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Jul 3, 2013 ||
Stephen Smith ||
While most of the U.S Oil Industry has focused on adjusting production capabilities to meet the spike in shale crude supply, others are looking toward a more promising future in the revolution’s other energy source. New drilling technology has helped along the popularity of natural gas for several years. But perhaps nothing has signaled the gas revolution quite so strongly as the fact that Shell recently announced that this will be the first year in its century-long history that more than half its production will come from natural gas, instead of oil.
The Sunday Times of London recently covered Shell CEO Peter Voser’s visions for natural gas:
“Voser sees a future where gas could displace dirtier and costlier oil-based fuels in everything from school buses and lorries to cargo ships. He is not the only one. In 2009 Exxon Mobil paid $41bn (£26bn) to buy XTO, one of America’s biggest shale gas producers. In 2011, Shell finished the Pearl plant in Qatar, the company’s single largest investment. The $19bn project, a square mile of pipes and reactors, converts gas from the world’s largest reservoir into diesel, jet fuel and other products such as shampoo ingredients.”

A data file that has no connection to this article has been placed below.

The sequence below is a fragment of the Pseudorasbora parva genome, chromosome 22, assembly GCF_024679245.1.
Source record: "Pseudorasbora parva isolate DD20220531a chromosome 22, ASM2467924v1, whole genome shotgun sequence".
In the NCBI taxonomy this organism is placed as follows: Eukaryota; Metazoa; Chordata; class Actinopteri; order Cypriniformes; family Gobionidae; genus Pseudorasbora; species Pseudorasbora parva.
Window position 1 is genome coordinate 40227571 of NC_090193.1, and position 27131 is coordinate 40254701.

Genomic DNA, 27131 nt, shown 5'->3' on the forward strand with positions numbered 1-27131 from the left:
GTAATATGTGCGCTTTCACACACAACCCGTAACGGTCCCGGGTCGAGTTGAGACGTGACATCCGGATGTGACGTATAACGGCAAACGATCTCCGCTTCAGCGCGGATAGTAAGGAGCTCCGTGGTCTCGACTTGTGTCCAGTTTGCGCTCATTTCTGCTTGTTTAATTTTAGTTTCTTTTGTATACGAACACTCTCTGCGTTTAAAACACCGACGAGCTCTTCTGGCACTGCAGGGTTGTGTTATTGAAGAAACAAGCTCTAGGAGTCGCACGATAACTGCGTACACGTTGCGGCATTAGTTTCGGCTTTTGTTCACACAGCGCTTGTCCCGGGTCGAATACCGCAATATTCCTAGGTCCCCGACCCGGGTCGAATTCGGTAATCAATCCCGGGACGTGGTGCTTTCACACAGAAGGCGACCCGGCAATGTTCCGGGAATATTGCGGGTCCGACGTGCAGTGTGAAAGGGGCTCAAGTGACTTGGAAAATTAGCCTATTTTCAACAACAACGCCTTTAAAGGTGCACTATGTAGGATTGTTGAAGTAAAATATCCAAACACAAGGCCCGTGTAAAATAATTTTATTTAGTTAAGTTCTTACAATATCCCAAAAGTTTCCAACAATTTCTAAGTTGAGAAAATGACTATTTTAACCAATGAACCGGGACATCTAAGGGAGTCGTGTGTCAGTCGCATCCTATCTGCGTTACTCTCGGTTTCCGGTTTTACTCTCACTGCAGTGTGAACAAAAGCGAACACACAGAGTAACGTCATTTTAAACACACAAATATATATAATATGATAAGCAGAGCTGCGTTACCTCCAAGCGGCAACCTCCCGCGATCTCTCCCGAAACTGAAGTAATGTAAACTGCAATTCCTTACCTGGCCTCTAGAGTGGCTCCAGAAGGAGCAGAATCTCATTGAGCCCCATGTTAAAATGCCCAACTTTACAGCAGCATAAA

Natural gas has evoked significant interest in the energy industry, with its relatively cheap cost of production and clean-burning qualities attracting producers. The discovery of over 250 years of reserves, estimated at current consumption, may lend to more energy players to start investing in the potentially profitable resource.
Stephen Smith is executive director of energy products at CME Group.
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Yes, this is the golden age of natural gas. We are noticing the greater use of natural gas in transportation. The development in the United States and environmental policies in China are predicting the increase in use of gas and decrease in demand of oil.
According to IEA Executive director Maria Van Der, next five years will see it emerging as a more significant transportation fuel.
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